(Second in a Three Part Series)
Contributed by Eileen Zollinger
A quick Google search of migraine diets comes up with 523,000 hits. With those kinds of numbers, where exactly is a person to start and in which ones are you supposed to put your faith and trust? Without the help of my headache specialist (HAS) to guide me, I think I would have been where most people are, lost and overwhelmed. He gave me a place to start and I took it from there. What I realized pretty quickly is that there is some good information out in the world of Google and some not so reliable information as well. Trial and error in the world of chronic migraine and elimination diets is very painful.
The idea is low -amine diet, as in low tyramine as well as several other -amines, that can cause havoc with your already over sensitized brain. That seemed easy enough. Until I realized that I had been eating a pretty steady diet of all of these -amines. This meant a significant overhaul of my diet. At this point I stood on a precipice. I could continue to eat the foods that gave me comfort, but also contributed to my migraines, or I could decide to commit to a three to four month program of trying to get my life back and see if the diet really worked. I really had nothing to lose. My migraines had caused at least one stroke that we knew about and they were continually disrupting my life and the lives of my husband, children and other family members and friends. I wanted my life back. This seemed like my best chance…I went for it…all in.
Even after understanding what was required with the elimination diet, I looked at the diet and couldn’t really wrap my head around what to eat or not eat. I needed specificity and simplicity. I needed to have two lists that were simple and straightforward. Foods that were ok to eat and foods that I needed to avoid. This was what my broken brain needed to be able to take to a grocery store to shop. Individualized sheets like these made it easier for me to know what to shop for and what I could eat when I was dining out in a restaurant.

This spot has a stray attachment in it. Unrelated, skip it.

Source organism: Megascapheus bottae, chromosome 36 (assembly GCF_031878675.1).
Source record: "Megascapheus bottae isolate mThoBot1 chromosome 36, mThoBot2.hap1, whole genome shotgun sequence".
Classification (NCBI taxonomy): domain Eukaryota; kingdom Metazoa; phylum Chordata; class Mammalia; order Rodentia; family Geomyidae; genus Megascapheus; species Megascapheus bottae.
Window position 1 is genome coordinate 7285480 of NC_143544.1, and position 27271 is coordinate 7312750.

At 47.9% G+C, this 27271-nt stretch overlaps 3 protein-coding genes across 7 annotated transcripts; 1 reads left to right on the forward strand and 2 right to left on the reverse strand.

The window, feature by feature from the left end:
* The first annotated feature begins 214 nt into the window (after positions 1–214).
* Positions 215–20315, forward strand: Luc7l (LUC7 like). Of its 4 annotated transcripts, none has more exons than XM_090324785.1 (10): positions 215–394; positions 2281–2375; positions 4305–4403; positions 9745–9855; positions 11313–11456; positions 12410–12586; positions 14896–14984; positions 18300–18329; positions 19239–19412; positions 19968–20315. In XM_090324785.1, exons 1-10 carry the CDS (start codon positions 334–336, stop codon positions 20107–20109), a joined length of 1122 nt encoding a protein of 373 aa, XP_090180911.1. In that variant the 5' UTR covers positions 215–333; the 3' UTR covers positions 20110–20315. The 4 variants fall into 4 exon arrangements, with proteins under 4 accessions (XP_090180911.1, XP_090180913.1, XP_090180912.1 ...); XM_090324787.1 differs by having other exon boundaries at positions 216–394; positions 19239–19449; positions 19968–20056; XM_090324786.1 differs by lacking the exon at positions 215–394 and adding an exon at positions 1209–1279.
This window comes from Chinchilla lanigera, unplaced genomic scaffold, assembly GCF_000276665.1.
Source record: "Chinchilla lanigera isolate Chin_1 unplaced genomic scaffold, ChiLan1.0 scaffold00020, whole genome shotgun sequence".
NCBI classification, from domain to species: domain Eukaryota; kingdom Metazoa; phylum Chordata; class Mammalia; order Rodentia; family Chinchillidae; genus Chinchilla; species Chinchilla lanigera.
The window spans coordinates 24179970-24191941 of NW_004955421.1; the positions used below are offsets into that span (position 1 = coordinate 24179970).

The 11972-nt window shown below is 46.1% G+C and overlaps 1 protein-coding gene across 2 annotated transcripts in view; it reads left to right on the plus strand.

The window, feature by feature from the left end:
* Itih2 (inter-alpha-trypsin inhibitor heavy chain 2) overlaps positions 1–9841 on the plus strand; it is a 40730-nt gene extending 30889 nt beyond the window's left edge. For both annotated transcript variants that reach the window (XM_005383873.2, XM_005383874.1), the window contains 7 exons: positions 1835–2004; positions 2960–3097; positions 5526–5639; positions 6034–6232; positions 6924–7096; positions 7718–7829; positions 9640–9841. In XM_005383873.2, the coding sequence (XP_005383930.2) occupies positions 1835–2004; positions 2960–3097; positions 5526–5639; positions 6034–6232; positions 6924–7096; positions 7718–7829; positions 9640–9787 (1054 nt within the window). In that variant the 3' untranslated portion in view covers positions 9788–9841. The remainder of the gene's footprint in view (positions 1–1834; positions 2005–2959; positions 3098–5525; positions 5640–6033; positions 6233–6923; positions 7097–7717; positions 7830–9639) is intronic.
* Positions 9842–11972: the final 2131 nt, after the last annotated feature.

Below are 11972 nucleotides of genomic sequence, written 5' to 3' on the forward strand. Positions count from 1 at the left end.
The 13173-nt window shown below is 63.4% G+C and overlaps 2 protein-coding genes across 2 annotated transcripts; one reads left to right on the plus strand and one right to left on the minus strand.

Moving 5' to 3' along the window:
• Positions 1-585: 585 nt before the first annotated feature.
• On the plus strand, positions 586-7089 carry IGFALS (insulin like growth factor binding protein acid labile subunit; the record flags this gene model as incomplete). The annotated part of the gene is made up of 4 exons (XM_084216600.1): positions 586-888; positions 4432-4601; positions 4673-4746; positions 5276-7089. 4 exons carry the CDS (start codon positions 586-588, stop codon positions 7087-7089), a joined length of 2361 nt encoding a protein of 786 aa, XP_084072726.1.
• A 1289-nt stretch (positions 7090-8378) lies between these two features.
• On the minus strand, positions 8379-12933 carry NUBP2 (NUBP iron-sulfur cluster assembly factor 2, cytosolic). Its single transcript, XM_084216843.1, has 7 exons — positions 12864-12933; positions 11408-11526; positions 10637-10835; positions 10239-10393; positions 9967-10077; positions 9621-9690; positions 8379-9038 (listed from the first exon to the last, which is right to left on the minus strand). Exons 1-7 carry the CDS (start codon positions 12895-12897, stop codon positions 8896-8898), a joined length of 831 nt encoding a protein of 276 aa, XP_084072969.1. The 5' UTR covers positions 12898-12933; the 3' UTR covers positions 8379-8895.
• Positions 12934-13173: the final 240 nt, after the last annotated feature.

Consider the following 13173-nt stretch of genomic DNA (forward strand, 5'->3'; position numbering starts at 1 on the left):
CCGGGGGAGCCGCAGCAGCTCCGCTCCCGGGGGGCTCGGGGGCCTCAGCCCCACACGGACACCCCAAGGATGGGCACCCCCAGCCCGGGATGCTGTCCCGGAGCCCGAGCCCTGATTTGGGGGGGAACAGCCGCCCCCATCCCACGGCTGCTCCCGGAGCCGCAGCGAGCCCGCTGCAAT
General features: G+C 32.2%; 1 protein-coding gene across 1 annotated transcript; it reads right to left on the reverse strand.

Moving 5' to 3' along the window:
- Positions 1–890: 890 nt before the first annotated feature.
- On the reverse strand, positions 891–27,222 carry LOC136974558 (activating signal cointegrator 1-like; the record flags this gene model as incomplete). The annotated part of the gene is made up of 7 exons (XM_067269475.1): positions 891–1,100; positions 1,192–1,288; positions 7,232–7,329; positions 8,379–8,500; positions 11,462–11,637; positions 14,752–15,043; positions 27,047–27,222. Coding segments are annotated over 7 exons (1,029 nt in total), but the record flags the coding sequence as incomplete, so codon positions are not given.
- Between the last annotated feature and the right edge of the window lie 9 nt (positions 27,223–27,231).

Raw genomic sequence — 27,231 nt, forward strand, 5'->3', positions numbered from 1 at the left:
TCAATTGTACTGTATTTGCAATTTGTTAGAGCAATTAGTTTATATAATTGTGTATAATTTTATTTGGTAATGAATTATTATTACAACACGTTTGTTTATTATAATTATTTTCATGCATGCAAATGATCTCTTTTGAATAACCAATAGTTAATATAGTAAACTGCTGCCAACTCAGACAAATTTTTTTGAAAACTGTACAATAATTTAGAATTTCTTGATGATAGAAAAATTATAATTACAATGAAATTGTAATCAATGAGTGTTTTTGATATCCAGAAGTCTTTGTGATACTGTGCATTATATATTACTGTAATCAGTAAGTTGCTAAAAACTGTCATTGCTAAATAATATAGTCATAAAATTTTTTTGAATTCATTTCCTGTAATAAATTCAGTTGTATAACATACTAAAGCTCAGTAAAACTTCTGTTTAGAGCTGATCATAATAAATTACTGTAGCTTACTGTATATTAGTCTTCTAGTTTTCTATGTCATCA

Four to Six weeks after going ‘all in’ on the diet, I had an amazing 22 days without a migraine. I thought I was cured!! My HAS assured me I was not. That I would continue to have migraines, but that if I stuck with the diet, I would have more control over how often they disrupted my life. He was correct, as always. I did get a migraine shortly thereafter and I didn’t really understand why. I had done everything right. I hadn’t cheated. I was sleeping right, exercising and not doing anything ‘off plan’. I’m embarrassed to say almost gave up. It was hard to make these changes and if I was still going to have these migraines, what was the point. Luckily, my husband was there and reminded me that I had made a time commitment to stick with the plan. Four months was going to pass regardless. I could potentially be better, or back where I was…what was there to lose? So, in essence, he talked me off the ledge of giving up. I stuck with it. And for 18 months, my migraines continued to get better and better. I was averaging 2-4 migraines a month with no daily head pain. Towards the end of the 18 months, I was down to 1-3 migraines a month.
Ever the scientist at heart, I presented a theory to my HAS that maybe the diet was controlling my migraines and we didn’t need the Topamax anymore. So we planned an experiment to wean off the Topamax and test the efficacy of the diet alone…that was not a success. By the time we got to no Topamax, my migraines were building in force and frequency. We added the Topamax back to the mix, but it was a confirmation to me that as great as the diet worked for me, I most definitely needed a preventive as well. At least for now. Don’t miss Part 3 where I discuss the next part of my diet experiment…the ketogenic diet.
What would you be willing to modify in your diet to achieve migraine remission? If you would like to have individualized safe lists to shop from and know which foods to enjoy and avoid, please contact us.